Summary: 1 Peter 3:18 is a powerful verse when memorized and utilized in sharing your faith. All of the elements of the gospel are here. Link verse 18 to verse 15. If you want to be ready to answer meditate on this verse and commit it to memory.
The Just for the Unjust
April 24, 2016, a.m.& p.m. (1Peter 3:18-22) Command Baptist Church
For Christ also hath once suffered for sins, the just for the unjust, that he might bring us to God, being put to death in the flesh, but quickened by the Spirit: By which also he went and preached unto the spirits in prison; Which sometime were disobedient, when once the longsuffering of God waited in the days of Noah, while the ark was a preparing, wherein few, that is, eight souls were saved by water. The like figure whereunto even baptism doth also now save us (not the putting away of the filth of the flesh, but the answer of a good conscience toward God,) by the resurrection of Jesus Christ: Who is gone into heaven, and is on the right hand of God; angels and authorities and powers being made subject unto him.
Text: (vs. 18) - “For Christ also hath once suffered for sins, the just for the unjust, that he might bring us to God, being put to death in the flesh, but quickened by the Spirit.”
Verse 18 is a key verse every Christian believer should memorize and utilize. If you will memorize this verse and its content, you will be ready at any moment to give an answer to every man that asks you of the hope of your salvation with meekness and fear.
There is a connection between verses 17 & 18. Verse 17 speaks of the suffering of the saints and verse 18 speaks of the suffering of the Savior. The conclusions are obvious. 1] The Lord Jesus suffered for us. 2] Suffering is a normal part of the Christian’s life. 3] God uses our suffering for His glory and our good..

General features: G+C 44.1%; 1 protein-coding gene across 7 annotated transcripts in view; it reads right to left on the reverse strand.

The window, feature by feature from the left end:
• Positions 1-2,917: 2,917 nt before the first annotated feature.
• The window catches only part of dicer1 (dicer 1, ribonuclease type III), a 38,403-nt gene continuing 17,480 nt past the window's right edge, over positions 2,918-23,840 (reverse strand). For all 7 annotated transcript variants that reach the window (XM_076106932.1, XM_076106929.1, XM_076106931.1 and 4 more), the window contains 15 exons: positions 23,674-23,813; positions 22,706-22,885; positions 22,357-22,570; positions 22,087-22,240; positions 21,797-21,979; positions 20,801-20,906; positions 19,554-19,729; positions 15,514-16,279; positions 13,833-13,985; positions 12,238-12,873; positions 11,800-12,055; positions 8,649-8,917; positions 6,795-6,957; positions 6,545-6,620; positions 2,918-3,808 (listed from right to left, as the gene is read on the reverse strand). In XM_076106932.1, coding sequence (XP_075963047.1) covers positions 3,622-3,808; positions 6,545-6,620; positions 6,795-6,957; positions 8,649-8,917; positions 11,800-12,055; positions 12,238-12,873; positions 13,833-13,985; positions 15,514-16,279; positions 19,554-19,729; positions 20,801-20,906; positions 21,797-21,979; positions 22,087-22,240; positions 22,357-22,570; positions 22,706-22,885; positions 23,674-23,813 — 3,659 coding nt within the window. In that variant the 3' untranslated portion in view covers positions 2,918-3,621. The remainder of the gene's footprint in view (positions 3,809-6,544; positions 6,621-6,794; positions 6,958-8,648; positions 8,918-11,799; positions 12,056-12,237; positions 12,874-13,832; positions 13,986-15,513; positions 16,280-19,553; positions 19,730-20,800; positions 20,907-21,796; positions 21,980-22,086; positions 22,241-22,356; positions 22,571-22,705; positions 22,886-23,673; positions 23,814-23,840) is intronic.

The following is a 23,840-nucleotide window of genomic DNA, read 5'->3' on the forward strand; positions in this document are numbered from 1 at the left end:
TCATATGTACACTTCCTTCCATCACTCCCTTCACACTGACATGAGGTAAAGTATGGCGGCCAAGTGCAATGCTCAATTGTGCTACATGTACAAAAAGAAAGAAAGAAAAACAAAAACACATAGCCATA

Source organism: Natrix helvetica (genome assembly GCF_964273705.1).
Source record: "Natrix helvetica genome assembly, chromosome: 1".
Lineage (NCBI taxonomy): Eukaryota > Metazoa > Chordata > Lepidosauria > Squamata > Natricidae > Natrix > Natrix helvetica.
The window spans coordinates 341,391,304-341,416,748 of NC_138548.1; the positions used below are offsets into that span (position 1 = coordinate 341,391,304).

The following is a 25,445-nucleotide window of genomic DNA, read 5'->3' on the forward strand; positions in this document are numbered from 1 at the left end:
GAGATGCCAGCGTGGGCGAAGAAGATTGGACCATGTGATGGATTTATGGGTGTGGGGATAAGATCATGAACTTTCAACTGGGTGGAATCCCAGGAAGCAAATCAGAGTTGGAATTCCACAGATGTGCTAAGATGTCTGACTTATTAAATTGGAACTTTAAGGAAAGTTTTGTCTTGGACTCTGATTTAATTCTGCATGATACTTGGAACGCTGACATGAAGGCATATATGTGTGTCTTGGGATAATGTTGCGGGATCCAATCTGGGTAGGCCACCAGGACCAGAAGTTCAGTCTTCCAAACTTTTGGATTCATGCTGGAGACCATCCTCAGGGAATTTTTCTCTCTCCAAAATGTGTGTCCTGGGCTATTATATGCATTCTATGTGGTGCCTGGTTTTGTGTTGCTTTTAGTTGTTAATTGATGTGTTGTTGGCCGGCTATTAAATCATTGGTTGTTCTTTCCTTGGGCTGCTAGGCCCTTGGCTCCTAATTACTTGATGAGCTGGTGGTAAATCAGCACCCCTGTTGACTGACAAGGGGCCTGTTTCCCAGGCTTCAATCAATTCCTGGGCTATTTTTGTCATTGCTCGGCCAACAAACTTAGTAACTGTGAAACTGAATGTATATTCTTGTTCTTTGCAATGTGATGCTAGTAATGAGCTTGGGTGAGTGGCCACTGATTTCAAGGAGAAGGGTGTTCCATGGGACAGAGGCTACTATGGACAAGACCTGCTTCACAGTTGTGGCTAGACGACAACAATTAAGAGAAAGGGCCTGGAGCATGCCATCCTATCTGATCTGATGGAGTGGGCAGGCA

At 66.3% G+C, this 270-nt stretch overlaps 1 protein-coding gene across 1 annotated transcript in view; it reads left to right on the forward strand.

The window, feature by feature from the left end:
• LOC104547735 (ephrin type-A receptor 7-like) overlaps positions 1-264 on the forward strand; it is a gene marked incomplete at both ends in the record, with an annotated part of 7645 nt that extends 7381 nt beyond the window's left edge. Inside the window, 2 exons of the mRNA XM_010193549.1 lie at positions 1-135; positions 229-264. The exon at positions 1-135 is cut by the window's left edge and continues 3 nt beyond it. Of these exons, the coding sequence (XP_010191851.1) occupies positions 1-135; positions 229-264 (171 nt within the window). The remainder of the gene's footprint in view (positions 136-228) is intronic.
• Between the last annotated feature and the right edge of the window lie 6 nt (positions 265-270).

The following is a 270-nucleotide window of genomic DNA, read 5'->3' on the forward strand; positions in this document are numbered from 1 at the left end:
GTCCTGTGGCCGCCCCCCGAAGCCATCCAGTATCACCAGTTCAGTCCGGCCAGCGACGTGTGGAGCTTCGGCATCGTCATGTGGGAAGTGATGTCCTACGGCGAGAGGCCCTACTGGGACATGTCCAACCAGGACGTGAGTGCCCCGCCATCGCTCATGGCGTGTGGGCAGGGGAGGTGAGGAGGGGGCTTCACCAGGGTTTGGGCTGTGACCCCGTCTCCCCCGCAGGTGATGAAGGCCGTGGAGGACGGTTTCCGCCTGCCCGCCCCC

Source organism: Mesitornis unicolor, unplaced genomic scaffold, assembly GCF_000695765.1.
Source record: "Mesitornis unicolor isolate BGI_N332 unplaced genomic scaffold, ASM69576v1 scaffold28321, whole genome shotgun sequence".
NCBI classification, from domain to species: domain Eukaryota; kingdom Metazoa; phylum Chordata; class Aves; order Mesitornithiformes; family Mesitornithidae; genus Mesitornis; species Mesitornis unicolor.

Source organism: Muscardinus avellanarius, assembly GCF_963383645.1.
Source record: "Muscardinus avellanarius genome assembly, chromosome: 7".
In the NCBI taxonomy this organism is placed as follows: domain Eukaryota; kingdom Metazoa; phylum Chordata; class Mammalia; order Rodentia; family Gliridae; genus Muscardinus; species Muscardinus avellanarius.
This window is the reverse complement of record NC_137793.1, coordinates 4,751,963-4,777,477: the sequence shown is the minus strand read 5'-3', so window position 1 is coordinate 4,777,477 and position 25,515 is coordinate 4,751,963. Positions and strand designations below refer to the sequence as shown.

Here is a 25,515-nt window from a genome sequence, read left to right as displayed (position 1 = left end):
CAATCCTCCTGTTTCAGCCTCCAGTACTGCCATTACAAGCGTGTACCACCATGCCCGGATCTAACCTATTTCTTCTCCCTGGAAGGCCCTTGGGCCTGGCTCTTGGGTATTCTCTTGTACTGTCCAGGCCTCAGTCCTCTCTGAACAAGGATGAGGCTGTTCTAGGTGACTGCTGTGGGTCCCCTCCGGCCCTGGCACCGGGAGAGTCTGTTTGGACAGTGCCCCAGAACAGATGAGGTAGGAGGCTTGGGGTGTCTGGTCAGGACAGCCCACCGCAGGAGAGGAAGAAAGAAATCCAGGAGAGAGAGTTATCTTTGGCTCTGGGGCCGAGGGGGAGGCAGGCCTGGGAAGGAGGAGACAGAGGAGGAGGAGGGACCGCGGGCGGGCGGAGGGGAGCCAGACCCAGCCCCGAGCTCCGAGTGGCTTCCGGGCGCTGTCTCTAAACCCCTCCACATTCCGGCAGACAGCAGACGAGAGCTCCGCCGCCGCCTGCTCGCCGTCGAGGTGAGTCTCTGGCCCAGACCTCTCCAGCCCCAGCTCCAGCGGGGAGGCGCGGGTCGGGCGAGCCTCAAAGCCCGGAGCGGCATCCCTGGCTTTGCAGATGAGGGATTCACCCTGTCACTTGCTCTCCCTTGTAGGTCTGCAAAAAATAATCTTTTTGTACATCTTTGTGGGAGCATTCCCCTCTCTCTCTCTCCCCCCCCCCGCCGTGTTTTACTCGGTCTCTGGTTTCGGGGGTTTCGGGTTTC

In verses 18-22, it’s as if Peter takes three snapshots of our Lord and Savior Jesus Christ. There are three meaningful things about the Lord Jesus that are of great interest in these verses. Peter portrays Jesus as the Suffering Savior, (vs. 18), the Silent Savior, (19-20), and the Sovereign Savior, (vs. 22).
BI - “This verse is loaded with theology that exalts the Savior and equips the saints.”
*** The Suffering Savior - (vs. 18)
“For Christ also hath once suffered for sins, the just for the unjust, that he might bring us to God, being put to death in the flesh, but quickened by the Spirit.”
There are five facts Peter mentions in this first portrayal of the Lord Jesus Christ as the suffering Savior. He tells us first that:
1. Jesus’ Suffering was Timely - “For Christ also hath once suffered…”
During the Old Testament era, people brought a sin offering as a sacrifice to the Lord through a God-anointed priest, (Lev. 5:7; 6:30). Since men have always been sinners and therefore continued to sin, this was a reoccurring sacrifice. The sin question was never satisfied in the Old Testament economy. This happened every day of the year, year after year, and decade upon decade.
It was not satisfied until “one” major, exclusive event occurred in history. Jesus, the Son of God, became the perfect, permanent, propitiatory sacrifice for the sins of all men. He suffered on the cross for us. He took our suffering, our sin with its enormous debt load, and our hell for us! Jesus did it “once” for all time, and “once” was enough! Jesus’ suffering was timely. God appointed a day from the foundation of the world, (Rev. 13:8), in which the sin question would be finally and permanently dealt with. Paul wrote this to the Galatian church,